- Real people can change perceptions faster than “facts.” All the stats, metrics, and charts and graphs in the world are easily trumped by a memorable statement from a consumer. In the case of the “Bedroom Project” people above, Dina with the hat was the partying school teacher, Alex was the frat boy stud, Natalia was the charismatic out-of-work twentysomething, and Kurt was the PhD student who used a shower radio hanging from the rear-view mirror of his car. To this day, Paul and I hear recollections from broadcasters who remember these respondents talking about their experiences with radio, even though this study is now a decade old.
- Evergreen ideas still work. There is nothing new about having real people extol the virtues of your brand. Testimonials and “real people” ads have been around for hundreds of years. That doesn’t mean they aren’t viable, and in fact, tried-and-true techniques often just need a 2017 spin. The Chevy/McCann teams have shaken up the technique by going to actual work sites in their truck ads. New variations keep great concepts alive.
- Don’t leave out entertainment value. The Chevy commercials are highly edited, and for good reason. They’re looking for that one (or two) highly memorable lines/people that stick and become memorable. A number of years ago, we shot a series of commercials for FM99/Norfolk with veteran Detroit director, Chato Hill. The spots used people all over Hampton Roads talking about the station, the personalities, and the brand. But a Southern-fried waitress named Wanda stole the show (and the campaign) with a one-liner about the station’s morning guy, the late Henry “The Bull” Del Toro. Everyone talked about Wanda, and in the process, recalled the campaign and the perceptions it was trying to communicate.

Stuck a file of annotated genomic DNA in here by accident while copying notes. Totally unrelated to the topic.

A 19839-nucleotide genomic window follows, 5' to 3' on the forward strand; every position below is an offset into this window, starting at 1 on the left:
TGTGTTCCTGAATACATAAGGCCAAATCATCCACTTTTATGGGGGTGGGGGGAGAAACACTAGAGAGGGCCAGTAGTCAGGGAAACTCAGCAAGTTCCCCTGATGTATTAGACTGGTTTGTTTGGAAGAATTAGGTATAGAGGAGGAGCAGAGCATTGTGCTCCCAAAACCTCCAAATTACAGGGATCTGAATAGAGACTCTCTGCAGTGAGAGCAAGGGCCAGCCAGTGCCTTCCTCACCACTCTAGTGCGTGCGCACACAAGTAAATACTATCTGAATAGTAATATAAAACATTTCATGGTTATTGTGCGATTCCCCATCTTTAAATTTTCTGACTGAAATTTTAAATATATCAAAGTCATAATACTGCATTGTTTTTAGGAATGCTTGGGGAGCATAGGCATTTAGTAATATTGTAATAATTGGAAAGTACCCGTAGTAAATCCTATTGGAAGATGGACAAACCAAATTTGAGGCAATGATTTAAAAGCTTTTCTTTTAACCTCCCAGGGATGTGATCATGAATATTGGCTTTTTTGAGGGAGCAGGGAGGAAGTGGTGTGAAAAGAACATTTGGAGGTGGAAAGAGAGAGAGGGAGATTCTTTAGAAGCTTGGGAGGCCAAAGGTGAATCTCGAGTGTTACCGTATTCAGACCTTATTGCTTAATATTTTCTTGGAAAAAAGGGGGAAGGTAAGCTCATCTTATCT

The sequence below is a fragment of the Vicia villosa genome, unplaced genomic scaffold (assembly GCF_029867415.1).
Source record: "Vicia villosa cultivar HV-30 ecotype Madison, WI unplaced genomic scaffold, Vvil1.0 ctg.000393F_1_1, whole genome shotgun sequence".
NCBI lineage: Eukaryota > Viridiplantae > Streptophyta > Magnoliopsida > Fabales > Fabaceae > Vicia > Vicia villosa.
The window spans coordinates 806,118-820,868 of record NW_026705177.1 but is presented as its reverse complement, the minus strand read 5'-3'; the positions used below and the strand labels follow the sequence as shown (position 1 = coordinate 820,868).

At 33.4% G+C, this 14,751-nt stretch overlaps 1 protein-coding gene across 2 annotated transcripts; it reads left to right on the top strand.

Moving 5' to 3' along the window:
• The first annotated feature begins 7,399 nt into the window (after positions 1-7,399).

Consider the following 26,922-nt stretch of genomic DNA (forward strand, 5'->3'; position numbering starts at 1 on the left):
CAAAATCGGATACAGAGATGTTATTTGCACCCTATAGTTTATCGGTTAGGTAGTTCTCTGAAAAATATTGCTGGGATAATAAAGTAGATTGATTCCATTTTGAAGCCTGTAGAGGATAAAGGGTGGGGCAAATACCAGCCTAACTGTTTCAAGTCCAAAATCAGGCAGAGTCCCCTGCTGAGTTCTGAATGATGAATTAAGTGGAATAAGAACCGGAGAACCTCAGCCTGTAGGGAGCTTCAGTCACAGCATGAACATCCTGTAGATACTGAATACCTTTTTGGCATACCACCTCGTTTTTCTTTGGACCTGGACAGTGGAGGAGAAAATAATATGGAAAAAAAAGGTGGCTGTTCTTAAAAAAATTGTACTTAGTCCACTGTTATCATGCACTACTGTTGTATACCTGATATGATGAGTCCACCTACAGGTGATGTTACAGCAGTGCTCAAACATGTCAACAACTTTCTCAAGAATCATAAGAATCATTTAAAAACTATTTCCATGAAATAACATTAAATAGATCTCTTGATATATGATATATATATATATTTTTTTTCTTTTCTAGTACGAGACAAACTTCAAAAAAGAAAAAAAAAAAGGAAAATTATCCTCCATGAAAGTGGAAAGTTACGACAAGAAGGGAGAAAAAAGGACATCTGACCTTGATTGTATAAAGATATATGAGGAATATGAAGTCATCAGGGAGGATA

- Do your homework. It’s clear the creative group has researched these spots, and reactions to them (probably in other focus groups) to ensure they resonate, are on-point, and continuing to deliver results. Great campaigns need nurturing, tweaking, and even morphing in order to stay fresh and effective.
- Parody yourself (and don’t shy away from online parodies). The mark of a great campaign these days is when others mock it online. And that’s been common to this Chevy series. Parodies are all over YouTube. In fact, the Chevy/McCann team sent up their own parody with Lego figures talking about the all new Batmobile (the spot is embedded below). Snark is part of the online social ecosphere, so you might as well as embrace it. One way or another, other are doing your marketing for you.
Your brand can get more “real” by using real people to carry your water, make your points, and perhaps, even create a highly impactful, memorable campaign. And if you’re wondering where to get the money to fund your own mass market TV campaign, remember it’s 2017. Shooting video (and accompanying on-air audio) for the website and your social media space can become as compelling and powerful as an expensive media buy on local TV stations.
These days, video that is clever and creative will find its own mass distribution via social sharing and word of mouth. And it doesn’t have to be Scorsese quality to resonate and serve your brand’s great purpose.
You just have to shoot it.
Jacobs Media has consistently walked the walk in the digital space, providing insights and guidance through its well-read national Techsurveys.
In 2008, jacapps was launched - a mobile apps company that has designed and built more than 1,000 apps for both the Apple and Android platforms. In 2013, the DASH Conference was created - a mashup of radio and automotive, designed to foster better understanding of the "connected car" and its impact.
Along with providing the creative and intellectual direction for the company, Fred consults many of Jacobs Media's commercial and public radio clients, in addition to media brands looking to thrive in the rapidly changing tech environment.